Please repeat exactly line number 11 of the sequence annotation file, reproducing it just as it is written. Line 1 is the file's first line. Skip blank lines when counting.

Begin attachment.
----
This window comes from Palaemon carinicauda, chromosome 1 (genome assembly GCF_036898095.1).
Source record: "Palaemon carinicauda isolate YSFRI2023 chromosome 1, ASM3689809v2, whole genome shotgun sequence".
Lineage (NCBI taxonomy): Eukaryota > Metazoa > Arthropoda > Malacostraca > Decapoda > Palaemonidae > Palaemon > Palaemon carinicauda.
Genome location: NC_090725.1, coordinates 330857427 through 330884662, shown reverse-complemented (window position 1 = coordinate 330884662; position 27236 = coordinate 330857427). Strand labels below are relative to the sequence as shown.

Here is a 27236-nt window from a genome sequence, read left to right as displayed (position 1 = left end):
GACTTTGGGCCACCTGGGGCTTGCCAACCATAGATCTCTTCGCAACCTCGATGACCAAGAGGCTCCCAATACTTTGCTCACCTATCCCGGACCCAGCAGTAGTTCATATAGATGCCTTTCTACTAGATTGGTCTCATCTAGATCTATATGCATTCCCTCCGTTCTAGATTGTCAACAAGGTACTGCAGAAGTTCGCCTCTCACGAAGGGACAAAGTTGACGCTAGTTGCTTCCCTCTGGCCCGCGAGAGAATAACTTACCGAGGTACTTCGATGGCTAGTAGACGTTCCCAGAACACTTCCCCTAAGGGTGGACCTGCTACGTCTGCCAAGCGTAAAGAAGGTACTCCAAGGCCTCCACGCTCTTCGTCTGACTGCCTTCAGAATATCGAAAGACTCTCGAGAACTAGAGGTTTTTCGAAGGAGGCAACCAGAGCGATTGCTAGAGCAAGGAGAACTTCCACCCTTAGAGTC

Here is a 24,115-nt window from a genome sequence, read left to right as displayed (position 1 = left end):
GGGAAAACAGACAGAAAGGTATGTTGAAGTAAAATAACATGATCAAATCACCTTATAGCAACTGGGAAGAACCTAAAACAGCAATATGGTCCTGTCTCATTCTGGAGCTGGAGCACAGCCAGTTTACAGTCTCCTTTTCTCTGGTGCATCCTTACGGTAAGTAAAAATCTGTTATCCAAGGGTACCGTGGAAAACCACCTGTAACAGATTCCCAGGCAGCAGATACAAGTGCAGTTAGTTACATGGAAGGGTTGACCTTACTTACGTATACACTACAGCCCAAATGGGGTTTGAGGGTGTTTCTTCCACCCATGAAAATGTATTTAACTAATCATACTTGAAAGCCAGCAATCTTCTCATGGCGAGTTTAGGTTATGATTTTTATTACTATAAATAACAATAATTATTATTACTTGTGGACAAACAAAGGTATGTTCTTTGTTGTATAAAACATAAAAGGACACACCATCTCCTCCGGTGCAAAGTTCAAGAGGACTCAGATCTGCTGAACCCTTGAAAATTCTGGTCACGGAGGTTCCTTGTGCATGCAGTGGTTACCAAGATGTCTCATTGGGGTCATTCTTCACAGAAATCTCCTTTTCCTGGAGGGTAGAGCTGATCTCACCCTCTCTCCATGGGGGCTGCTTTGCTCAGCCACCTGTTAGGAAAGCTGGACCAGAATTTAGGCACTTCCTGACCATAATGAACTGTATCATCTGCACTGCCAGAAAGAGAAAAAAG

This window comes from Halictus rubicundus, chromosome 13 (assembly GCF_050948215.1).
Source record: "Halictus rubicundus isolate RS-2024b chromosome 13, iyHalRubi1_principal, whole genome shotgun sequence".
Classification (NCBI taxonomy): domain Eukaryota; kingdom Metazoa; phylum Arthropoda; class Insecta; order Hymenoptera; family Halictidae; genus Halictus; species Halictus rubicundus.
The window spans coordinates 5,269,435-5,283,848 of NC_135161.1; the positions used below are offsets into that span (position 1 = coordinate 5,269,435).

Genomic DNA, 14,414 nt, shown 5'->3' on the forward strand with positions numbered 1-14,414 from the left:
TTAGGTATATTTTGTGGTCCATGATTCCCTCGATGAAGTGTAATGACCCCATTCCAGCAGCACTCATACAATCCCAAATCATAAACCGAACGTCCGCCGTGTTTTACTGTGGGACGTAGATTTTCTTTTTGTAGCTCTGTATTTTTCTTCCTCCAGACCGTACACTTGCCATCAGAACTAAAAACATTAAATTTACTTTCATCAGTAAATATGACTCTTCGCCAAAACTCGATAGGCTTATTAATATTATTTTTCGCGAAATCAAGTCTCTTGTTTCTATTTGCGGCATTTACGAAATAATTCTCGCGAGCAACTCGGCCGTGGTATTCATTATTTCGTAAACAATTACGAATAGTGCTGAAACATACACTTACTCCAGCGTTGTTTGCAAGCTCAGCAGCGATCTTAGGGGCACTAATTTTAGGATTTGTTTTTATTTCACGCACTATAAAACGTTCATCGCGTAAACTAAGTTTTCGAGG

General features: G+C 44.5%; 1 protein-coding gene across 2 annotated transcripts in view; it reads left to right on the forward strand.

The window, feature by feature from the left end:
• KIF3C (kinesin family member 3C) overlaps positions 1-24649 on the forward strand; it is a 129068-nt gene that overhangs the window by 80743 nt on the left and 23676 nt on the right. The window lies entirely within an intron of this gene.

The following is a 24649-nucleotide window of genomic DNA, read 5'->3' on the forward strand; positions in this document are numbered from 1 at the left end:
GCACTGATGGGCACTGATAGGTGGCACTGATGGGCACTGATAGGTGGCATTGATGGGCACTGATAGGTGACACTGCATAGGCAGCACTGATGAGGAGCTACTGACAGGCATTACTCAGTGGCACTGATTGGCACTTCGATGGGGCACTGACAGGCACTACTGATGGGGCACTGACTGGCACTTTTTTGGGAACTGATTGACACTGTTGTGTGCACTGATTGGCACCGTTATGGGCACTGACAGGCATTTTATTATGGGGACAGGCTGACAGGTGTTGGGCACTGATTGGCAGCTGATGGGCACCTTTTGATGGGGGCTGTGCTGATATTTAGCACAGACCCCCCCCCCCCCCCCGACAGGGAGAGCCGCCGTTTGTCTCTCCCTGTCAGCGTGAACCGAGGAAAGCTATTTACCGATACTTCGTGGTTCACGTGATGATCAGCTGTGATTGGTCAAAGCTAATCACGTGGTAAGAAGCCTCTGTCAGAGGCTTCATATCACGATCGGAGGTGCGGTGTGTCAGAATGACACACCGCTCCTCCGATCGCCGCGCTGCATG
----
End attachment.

Classification (NCBI taxonomy): domain Eukaryota; kingdom Metazoa; phylum Arthropoda; class Insecta; order Hymenoptera; family Halictidae; genus Halictus; species Halictus rubicundus.